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Public-Private Partnerships in R&D... A Global Perspective

Author Name : Rupinder Tewari, Mansimran Khokhar & Radhika Trikha

Features

  • Publisher : Studium Press (India) Pvt. Ltd.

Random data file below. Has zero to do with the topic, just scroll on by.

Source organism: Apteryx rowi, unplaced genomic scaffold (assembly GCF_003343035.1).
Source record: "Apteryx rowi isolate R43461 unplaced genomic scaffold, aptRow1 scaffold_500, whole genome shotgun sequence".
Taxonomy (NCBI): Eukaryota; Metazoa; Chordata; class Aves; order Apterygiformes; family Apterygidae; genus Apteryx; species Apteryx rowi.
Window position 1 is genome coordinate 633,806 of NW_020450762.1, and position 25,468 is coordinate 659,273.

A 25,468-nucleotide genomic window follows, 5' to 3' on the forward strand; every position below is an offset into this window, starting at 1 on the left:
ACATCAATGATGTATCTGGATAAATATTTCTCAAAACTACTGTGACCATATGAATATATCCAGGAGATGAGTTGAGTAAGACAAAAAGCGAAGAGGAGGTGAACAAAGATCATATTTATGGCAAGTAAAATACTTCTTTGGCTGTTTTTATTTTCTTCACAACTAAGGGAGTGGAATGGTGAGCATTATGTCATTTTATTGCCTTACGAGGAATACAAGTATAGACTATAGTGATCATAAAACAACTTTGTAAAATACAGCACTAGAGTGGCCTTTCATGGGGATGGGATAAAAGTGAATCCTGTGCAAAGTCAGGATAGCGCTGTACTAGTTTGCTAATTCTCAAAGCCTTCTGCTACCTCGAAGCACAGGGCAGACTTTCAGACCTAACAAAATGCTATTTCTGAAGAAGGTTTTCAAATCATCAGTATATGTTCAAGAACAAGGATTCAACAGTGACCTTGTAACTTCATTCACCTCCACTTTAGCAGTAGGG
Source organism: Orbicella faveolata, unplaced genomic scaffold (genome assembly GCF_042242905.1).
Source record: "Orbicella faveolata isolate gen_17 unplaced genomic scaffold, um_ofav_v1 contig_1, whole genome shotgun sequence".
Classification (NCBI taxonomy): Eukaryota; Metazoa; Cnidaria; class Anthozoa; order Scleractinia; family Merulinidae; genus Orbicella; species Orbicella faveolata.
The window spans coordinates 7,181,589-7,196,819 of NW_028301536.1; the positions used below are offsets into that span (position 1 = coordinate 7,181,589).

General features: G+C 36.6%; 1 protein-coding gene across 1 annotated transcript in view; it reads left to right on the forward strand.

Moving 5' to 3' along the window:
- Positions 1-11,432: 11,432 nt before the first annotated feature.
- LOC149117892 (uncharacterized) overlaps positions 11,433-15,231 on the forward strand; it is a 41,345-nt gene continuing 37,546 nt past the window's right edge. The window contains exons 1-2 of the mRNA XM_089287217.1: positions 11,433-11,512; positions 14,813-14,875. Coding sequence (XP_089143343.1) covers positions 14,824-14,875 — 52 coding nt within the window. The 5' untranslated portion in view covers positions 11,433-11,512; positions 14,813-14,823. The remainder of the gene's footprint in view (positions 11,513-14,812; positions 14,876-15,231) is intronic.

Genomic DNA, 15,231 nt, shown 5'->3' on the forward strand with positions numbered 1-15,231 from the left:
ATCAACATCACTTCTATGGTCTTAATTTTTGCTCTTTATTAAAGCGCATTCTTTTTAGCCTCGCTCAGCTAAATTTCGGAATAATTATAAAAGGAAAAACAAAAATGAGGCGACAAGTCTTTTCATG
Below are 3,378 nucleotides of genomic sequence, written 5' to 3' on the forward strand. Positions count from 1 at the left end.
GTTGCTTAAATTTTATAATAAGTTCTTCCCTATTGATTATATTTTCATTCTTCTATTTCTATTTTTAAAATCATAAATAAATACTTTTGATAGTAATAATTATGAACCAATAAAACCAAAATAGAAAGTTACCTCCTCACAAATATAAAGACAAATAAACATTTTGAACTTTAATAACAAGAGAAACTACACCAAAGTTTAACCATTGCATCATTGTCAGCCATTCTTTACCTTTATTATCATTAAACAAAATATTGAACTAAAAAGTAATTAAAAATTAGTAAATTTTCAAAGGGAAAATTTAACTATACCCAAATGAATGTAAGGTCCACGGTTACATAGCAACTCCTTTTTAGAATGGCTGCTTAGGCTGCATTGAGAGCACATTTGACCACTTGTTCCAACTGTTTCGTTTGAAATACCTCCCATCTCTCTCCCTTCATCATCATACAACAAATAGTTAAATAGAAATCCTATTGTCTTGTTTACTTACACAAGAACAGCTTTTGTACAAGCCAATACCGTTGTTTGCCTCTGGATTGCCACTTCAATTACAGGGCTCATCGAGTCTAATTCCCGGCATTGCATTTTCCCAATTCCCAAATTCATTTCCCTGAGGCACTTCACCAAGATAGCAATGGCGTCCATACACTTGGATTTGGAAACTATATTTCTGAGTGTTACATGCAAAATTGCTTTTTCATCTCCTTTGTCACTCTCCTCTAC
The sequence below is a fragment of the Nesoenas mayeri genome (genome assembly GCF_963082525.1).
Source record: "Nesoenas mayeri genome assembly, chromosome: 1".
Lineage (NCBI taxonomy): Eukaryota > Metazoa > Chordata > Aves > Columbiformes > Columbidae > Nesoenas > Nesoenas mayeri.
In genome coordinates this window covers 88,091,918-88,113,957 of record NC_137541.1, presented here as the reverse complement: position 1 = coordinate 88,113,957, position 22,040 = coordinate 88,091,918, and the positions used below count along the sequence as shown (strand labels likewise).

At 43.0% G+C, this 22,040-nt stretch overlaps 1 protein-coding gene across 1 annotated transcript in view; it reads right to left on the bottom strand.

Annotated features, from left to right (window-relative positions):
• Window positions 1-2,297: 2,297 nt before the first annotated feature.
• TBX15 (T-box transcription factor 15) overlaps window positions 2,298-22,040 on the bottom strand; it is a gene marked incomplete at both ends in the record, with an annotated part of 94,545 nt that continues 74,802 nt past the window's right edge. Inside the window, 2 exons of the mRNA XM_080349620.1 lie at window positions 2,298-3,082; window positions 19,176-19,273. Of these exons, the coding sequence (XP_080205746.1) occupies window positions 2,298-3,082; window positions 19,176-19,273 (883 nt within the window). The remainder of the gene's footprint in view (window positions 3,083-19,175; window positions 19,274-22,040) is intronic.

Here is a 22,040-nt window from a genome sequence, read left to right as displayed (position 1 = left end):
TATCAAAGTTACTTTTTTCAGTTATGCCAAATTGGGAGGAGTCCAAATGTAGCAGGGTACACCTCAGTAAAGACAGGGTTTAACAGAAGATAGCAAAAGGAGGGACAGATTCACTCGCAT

• Edition : 1st
  • ISBN 13 : 978-93-85046-68-1
  • Page no : 574 + xxxviii
  • Publication Year : 2020
$2995

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  • Description
  • Table Of Content
  • Reviews